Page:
Soccer coach Bruce Arena was standing about where center field at Marlins Park
now is when he was asked years ago what it would take for his U.S. National
Team to finally play a home match with the crowd on its side.
"Not play Colombia in Miami or Mexico in Los Angeles," he said in the old Orange Bowl.
The sport in question today is baseball and the man in charge is Joe Torre, but little else has changed. Most likely, if Team USA reaches the second round of the World Baseball Classic at Marlins Park next week, it would face Latin American opponents who could figuratively kick up their feet and enjoy raucous support in Little Havana.
And that might be the good news.
As Team USA begins pool play in Phoenix against Mexico on Friday, it is just 7-7 from the first two editions of the WBC, in 2006 and 2009. It's a tepid record fueling a debate on whether Commissioner Bud Selig's pet project is living up to expectations, requires tinkering or is a "classic" deserving of the same fate as Coke Classic.
Team USA's lineup will boast R.A. Dickey, Ryan Braun and the Marlins' Giancarlo Stanton, but missing are Bryce Harper, Mike Trout and Justin Verlander. Torre, recognizing he'd face reluctance by some players or their organizations to release them from spring training, personally contacted most prospects to gauge their interest. He then hand-picked a strong starting lineup and bolstered it with utilitymen rather than assemble another all-star roster.
"I think we're all excited to be here rather than just look at it as an all-star tournament and we're just going through the motions," Orioles outfielder Adam Jones said.
Many of the other 15 teams don't have such concerns. Now that baseball no longer is contested on the Olympic or World Cup level, the WBC represents the only chance for clubs such as Cuba's to shine globally. When the Yankees' Hiroki Kuroda was asked by The New York Times why the WBC is so important to fans in Japan -- winner of the first two WBCs -- he shot back, "Why don't people in the U.S. care more?"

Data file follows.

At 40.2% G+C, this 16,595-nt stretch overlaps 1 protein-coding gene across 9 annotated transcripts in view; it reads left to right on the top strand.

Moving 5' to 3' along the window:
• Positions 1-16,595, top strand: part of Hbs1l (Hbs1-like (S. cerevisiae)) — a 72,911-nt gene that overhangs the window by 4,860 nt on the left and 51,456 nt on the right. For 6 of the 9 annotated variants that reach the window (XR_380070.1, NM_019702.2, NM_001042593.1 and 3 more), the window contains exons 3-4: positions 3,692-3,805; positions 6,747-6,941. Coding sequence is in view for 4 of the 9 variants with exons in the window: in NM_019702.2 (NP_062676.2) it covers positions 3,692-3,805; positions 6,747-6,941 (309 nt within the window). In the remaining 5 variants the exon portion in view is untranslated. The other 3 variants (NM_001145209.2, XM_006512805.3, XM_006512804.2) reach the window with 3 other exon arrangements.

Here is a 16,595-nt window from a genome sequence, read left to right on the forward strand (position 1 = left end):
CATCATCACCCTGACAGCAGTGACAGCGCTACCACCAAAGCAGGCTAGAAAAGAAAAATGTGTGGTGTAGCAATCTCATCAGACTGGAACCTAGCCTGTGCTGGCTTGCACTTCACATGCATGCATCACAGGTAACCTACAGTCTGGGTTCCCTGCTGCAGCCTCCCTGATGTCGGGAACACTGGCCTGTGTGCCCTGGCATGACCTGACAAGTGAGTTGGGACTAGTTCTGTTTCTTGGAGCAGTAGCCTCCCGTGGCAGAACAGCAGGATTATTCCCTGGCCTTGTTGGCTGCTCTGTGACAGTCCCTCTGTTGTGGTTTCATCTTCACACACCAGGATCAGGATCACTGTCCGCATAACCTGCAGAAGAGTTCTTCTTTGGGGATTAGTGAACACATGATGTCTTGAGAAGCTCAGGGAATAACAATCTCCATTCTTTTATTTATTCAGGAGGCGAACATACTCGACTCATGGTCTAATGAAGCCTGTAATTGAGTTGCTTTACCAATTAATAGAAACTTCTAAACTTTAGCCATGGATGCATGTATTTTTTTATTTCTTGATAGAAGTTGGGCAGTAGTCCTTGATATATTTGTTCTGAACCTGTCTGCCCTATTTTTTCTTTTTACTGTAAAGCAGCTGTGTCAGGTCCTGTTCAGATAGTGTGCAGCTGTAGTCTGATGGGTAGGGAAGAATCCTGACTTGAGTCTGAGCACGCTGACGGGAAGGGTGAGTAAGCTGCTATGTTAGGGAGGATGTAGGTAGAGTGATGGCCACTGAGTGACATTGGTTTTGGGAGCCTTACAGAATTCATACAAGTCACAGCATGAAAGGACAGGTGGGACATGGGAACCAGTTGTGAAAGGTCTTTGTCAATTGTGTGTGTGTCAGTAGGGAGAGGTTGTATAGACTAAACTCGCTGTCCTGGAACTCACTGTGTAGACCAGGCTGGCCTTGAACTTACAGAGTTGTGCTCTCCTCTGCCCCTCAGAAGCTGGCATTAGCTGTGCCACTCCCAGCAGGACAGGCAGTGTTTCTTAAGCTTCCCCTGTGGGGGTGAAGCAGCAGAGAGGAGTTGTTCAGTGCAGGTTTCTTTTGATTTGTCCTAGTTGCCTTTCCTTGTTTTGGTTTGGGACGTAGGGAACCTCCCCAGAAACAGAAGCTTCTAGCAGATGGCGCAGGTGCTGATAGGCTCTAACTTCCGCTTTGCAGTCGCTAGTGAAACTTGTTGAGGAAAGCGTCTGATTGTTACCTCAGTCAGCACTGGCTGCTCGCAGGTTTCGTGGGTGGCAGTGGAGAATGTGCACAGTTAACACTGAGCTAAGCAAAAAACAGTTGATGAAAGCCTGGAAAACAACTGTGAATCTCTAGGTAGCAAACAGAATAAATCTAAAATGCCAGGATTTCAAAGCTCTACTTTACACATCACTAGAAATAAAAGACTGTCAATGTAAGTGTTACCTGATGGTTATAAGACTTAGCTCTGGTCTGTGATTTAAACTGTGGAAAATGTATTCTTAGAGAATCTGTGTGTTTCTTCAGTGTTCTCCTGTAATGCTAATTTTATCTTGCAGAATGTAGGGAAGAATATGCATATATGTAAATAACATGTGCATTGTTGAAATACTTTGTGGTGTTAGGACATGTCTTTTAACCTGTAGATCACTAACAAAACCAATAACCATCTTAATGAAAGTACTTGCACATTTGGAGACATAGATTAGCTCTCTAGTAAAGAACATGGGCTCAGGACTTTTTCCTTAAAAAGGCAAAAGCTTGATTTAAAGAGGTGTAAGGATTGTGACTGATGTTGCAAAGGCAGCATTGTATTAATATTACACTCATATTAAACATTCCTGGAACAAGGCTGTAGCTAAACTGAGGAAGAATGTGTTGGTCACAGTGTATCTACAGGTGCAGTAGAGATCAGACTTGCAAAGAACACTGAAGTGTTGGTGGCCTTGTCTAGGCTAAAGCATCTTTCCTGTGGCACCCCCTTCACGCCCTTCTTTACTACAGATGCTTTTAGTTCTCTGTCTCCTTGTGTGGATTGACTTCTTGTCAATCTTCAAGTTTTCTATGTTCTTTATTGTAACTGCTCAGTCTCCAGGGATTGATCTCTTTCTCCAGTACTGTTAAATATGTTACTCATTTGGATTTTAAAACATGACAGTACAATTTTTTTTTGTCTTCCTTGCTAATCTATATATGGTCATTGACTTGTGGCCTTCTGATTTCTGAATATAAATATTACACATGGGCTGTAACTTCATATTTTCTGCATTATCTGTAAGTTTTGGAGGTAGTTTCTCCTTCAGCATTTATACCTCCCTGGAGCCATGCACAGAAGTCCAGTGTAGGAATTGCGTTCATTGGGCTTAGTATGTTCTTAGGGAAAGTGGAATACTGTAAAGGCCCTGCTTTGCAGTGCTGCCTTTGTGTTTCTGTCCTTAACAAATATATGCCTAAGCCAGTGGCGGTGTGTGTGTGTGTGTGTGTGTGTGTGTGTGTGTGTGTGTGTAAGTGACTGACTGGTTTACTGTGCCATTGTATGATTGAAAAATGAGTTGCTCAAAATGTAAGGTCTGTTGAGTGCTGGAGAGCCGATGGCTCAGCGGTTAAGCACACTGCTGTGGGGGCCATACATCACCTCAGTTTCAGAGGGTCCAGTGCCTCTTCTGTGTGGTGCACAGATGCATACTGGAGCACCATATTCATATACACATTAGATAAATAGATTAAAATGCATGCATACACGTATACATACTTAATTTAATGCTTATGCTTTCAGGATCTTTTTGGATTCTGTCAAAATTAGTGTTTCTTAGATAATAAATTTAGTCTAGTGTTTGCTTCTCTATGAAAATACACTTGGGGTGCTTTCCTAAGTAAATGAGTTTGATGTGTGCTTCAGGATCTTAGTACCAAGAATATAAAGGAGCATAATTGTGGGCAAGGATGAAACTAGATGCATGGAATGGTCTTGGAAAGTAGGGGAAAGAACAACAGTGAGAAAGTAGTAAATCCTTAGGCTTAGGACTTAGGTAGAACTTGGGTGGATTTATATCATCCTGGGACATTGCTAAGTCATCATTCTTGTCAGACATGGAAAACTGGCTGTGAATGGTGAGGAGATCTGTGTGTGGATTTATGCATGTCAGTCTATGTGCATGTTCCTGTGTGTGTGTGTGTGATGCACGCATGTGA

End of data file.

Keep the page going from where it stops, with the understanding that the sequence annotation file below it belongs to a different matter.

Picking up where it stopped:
Fear of injury is one reason, and it didn't help that Mark Teixeira hurt his wrist Tuesday and returned to the Yankees, who expect him to miss about two months.
Indifference is illustrated by Phillies pitcher Cole Hamels telling The Philadelphia Inquirer, "Winning the World Series is a little bit more important than whatever trophy they give for the World Baseball Classic."
Some players gripe about spring training being extended to accommodate the WBC, triggering suggestions it should be during the All-Star break or after the season.
"I think this is the time, no doubt," said Luis Sojo, Venezuela's manager and former Yankees infielder. "In our case, all the players start working in the winter, a lot of guys play in Venezuela, and they're 100 percent right now. ... After the season, guys are going to be out of gas."
Sojo, Venezuela's manager since the WBC's inception, said for the first two tournaments, "Maybe people were thinking, 'Oh, I'm going to go there just to see what's going on." Now? "This group of guys, they want to win."
While in Miami in 2009, Team USA players wondered if they'd ever get to play before a "home" crowd. Sojo, who lives in Tampa, smiled at the thought of a reprise. "No doubt, they're the visiting team," he said.
The Americans at least making the final in San Francisco would boost interest in a country that typically perks up only when the United States is dominant and rarely experiences storm-the-streets passion for international team sports that is witnessed elsewhere.
But Selig backed this event to increase interest worldwide. Among the results: MLB has sent $15 million to various baseball federations, and Taiwan drew its largest baseball crowd ever, 23,431, against South Korea. On the flip side: Baseball America reported that actual attendance for Cuba vs. China in Japan was fewer than 100.
The Marlins said they have sold about 6,000 tickets for each of six games at Marlins Park, Tuesday through March 16. The four teams favored to play in Miami, based on world rankings, are the United States (No. 2 behind Cuba), Canada (6), Venezuela (8) and either Puerto Rico (12) or the Dominican Republic (13).
Other familiar faces could include four pitchers: Steve Cishek (Marlins, Team USA), Henderson Alvarez (Marlins, Venezuela), Anibal Sanchez (ex-Marlin now with Tigers, Venezuela) and Carlos Zambrano (ex-Marlin, unsigned, Venezuela), plus infielder Miguel Cabrera (ex-Marlin, Tigers, Venezuela). A Team USA appearance would mean the return of closer Heath Bell, who flopped with the Marlins last year.
Media interest has been mixed. This year's WBC is on MLB Network, not ESPN. Japanese reporters outnumbered American reporters for Team USA's workout Monday in Arizona. Newsday dubbed it the Why Bother Classic. That kind of thinking is the opposite of Reds second baseman Brandon Phillips'.
"We want to be the first USA team to win it all," Phillips said. " ... We're here to make the country happy."
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